The truism that ‘no two deals are ever the same’ has never been more accurate than in today’s climate of intricate production partnerships linking companies from around the world. The main feature in our MIP-TV special report traces the evolution of these partnerships through the complex deals that led to new children’s television shows that are now being marketed at MIP-TV. The report also includes a discussion with U.S. studios on television programming trends, as well as a glimpse into the television markets of Germany, England and France.
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A live-action 13 x 30-minute comedy series with shades of The Prince and the Pauper.
Teenage Australian soap opera and pop star Minty Sullivan meets her double in ordinary English school girl Melanie Jones. When the two switch identities, chaos, confusion and misunderstandings become the order of the day.
Partners: Scottish Television Enterprises, U.K., RT Films, Australia
How the partnership began:
Sue Taylor, an executive producer at RT Films in Perth, Australia, is looking for a co-production partner for an Australian-based series with a Scottish component. She seeks out Sandy Ross, deputy chief executive of Scottish Television Enterprises.
RT Films has never worked on an international co-production before and Taylor has turned to Scottish Television because she thinks it will be more accessible than some of the larger British companies.
Taylor and Ross meet and Taylor pitches her idea. When she is done, Ross suggests one of his projects, Minty’s Double. ‘They brought some ideas, we had some, and we agreed that, of all the ideas, Minty’s Double was the one we thought we could cooperate on,’ says Ross.
Scottish Television was searching for a partner for the project because the concept of Minty’s Double lent itself to co-production. ‘This is not a co-production that’s deal-driven like many others,’ he says. ‘The reason we’re doing it with an Australian company is because the story is an Australian and British story.’
The two companies agree in principle to develop the concept of Minty’s Double. The major stumbling block to overcome is agreeing to the number of episodes. Scottish Television’s original proposal calls for a six-part series ‘the standard British order’ to be offered to Children’s ITV in Britain. RT Films pushes for 13 episodes, because the likelihood of the Australian Broadcasting Corporation (ABC) agreeing to purchase anything less would be ‘nearly impossible,’ according to Taylor.
Ross begins working to convince ITV to greenlight the 13 half-hours, based on the fact that half the episodes would be shot and financed in Australia.
Late 1996/Early 1997
ITV gives approval for 13 episodes. While ABC has not given the final OK to the deal in Australia, it has made a verbal commitment that will become final upon completion of the series bible. ‘They are so far in that they can’t get out,’ Taylor adds optimistically.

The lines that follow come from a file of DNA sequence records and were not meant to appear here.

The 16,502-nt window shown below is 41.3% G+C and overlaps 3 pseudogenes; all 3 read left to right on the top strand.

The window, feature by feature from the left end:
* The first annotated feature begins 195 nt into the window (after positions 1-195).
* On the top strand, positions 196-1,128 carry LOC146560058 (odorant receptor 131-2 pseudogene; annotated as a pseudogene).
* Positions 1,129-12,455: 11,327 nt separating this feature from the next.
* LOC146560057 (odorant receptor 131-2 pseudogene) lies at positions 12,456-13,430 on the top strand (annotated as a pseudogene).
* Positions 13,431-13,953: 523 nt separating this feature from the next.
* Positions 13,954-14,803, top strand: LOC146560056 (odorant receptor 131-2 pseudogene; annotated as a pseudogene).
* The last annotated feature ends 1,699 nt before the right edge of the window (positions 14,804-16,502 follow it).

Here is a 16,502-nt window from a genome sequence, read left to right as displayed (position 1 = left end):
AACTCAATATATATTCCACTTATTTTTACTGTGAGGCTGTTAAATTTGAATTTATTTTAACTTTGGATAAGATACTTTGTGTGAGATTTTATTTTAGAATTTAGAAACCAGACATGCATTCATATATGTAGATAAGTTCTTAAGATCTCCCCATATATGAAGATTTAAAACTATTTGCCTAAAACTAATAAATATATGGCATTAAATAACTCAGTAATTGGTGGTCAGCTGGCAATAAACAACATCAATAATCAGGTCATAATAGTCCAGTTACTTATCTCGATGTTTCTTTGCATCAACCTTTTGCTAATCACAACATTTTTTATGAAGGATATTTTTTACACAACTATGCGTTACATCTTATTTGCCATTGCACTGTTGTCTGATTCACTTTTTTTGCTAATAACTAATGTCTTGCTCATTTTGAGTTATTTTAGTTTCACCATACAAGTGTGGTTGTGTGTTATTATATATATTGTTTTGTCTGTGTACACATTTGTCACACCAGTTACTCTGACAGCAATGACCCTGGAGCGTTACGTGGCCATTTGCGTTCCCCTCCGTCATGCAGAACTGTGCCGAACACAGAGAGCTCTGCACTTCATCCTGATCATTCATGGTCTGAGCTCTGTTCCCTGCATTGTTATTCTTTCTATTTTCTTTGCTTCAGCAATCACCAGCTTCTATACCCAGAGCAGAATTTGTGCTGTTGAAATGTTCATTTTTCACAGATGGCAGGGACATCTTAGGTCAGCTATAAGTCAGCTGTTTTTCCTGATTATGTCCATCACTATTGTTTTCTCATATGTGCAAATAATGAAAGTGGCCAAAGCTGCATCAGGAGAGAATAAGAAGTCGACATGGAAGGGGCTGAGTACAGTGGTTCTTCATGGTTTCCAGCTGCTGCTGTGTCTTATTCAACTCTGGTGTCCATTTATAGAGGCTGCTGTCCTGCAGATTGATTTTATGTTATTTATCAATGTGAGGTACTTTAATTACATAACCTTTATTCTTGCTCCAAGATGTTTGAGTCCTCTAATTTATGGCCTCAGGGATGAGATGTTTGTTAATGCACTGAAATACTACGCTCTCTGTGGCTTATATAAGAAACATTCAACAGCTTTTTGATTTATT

With financing apparently cleared up, work begins in earnest on developing the bible. Since the series is half-British and half-Australian, writers from both countries work on script development and story concepts.
Taylor finds the confluence of Australian and British writers an interesting creative experience. ‘It took a while to get used to, because they have different methods of approaching their work.’
Ross’s major concern is smoothing out cultural differences in a live-action co-production. With animation, local cultural sensibilities can be taken care of during the dubbing process, he explains. In live action, the writers must be more aware of cultural differences.
Taylor, who has spent half her life in each country, serves as a sort of referee. ‘I’m both Australian and English,’ she says. ‘Because it is a cross-cultural project, I can happily sit on the fence and say what’s not going to work where.’
The companies plan to bring the series bible, the first script and other materials to MIP-TV, where they hope to shop it to potential markets. The long-range plan is to shoot the Australian segments in late 1997, the British elements in the spring of 1998, and to have the series ready for air for the fall of 1998.
‘I think the main thing is that it’s been kicking along in second gear for about five or six months,’ says Ross. ‘You reach stages when you think this isn’t going to happen, and suddenly, you kick it in top gear and look at the time scale and you think, do we have enough time to do this? It’s amazing how once something gets a green light, it all starts to happen so fast.’
Evaluating the partnership
Ross says the partnership has been clear sailing, but he admits that the physical distance between the two countries has been problematic. ‘I knew Australia was a long way away, but I didn’t realize how far away it was,’ he says, referring to the fact that the countries’ business hours barely overlap, as well as the logistical problems of physically moving cast and crew from one side of the world to the other.
Taylor agrees it has been going extremely well. ‘We haven’t had to make too many compromises because this idea works across two cultures.’